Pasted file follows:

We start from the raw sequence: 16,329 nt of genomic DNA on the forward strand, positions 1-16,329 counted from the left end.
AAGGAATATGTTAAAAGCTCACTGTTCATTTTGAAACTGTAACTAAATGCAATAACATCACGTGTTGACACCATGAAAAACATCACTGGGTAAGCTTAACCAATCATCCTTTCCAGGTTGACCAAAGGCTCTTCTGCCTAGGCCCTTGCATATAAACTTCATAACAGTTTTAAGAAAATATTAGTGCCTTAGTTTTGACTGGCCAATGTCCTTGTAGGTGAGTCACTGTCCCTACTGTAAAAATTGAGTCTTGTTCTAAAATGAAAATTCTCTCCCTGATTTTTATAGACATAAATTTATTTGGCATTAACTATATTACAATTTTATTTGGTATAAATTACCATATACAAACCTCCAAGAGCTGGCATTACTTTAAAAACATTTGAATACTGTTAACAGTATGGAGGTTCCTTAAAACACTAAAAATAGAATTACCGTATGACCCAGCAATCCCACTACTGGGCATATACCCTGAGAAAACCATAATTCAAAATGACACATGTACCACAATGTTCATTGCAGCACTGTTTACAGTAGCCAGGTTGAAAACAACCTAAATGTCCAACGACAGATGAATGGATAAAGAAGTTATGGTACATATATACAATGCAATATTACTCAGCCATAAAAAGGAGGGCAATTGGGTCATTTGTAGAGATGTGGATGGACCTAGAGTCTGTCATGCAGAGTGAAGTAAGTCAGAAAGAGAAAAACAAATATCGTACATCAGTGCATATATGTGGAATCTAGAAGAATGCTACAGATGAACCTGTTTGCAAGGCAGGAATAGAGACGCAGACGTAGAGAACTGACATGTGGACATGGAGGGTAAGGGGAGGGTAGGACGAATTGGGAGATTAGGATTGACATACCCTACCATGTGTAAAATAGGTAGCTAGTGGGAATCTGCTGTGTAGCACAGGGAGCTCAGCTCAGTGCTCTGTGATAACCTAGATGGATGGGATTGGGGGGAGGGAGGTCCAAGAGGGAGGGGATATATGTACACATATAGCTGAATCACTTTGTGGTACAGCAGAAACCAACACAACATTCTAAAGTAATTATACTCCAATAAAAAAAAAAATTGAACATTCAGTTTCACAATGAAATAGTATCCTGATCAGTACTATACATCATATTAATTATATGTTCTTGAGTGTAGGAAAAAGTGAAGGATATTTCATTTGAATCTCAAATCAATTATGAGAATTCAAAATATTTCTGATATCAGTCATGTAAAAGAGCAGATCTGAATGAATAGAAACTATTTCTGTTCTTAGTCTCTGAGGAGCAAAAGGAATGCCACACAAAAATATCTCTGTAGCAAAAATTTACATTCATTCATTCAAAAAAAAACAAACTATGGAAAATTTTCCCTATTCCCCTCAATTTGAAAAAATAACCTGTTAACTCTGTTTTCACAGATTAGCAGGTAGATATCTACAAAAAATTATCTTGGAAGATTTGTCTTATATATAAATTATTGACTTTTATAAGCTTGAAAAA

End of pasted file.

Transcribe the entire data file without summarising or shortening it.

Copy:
We start from the raw sequence: 16,329 nt of genomic DNA on the forward strand, positions 1-16,329 counted from the left end.
AAGGAATATGTTAAAAGCTCACTGTTCATTTTGAAACTGTAACTAAATGCAATAACATCACGTGTTGACACCATGAAAAACATCACTGGGTAAGCTTAACCAATCATCCTTTCCAGGTTGACCAAAGGCTCTTCTGCCTAGGCCCTTGCATATAAACTTCATAACAGTTTTAAGAAAATATTAGTGCCTTAGTTTTGACTGGCCAATGTCCTTGTAGGTGAGTCACTGTCCCTACTGTAAAAATTGAGTCTTGTTCTAAAATGAAAATTCTCTCCCTGATTTTTATAGACATAAATTTATTTGGCATTAACTATATTACAATTTTATTTGGTATAAATTACCATATACAAACCTCCAAGAGCTGGCATTACTTTAAAAACATTTGAATACTGTTAACAGTATGGAGGTTCCTTAAAACACTAAAAATAGAATTACCGTATGACCCAGCAATCCCACTACTGGGCATATACCCTGAGAAAACCATAATTCAAAATGACACATGTACCACAATGTTCATTGCAGCACTGTTTACAGTAGCCAGGTTGAAAACAACCTAAATGTCCAACGACAGATGAATGGATAAAGAAGTTATGGTACATATATACAATGCAATATTACTCAGCCATAAAAAGGAGGGCAATTGGGTCATTTGTAGAGATGTGGATGGACCTAGAGTCTGTCATGCAGAGTGAAGTAAGTCAGAAAGAGAAAAACAAATATCGTACATCAGTGCATATATGTGGAATCTAGAAGAATGCTACAGATGAACCTGTTTGCAAGGCAGGAATAGAGACGCAGACGTAGAGAACTGACATGTGGACATGGAGGGTAAGGGGAGGGTAGGACGAATTGGGAGATTAGGATTGACATACCCTACCATGTGTAAAATAGGTAGCTAGTGGGAATCTGCTGTGTAGCACAGGGAGCTCAGCTCAGTGCTCTGTGATAACCTAGATGGATGGGATTGGGGGGAGGGAGGTCCAAGAGGGAGGGGATATATGTACACATATAGCTGAATCACTTTGTGGTACAGCAGAAACCAACACAACATTCTAAAGTAATTATACTCCAATAAAAAAAAAAATTGAACATTCAGTTTCACAATGAAATAGTATCCTGATCAGTACTATACATCATATTAATTATATGTTCTTGAGTGTAGGAAAAAGTGAAGGATATTTCATTTGAATCTCAAATCAATTATGAGAATTCAAAATATTTCTGATATCAGTCATGTAAAAGAGCAGATCTGAATGAATAGAAACTATTTCTGTTCTTAGTCTCTGAGGAGCAAAAGGAATGCCACACAAAAATATCTCTGTAGCAAAAATTTACATTCATTCATTCAAAAAAAAACAAACTATGGAAAATTTTCCCTATTCCCCTCAATTTGAAAAAATAACCTGTTAACTCTGTTTTCACAGATTAGCAGGTAGATATCTACAAAAAATTATCTTGGAAGATTTGTCTTATATATAAATTATTGACTTTTATAAGCTTGAAAAA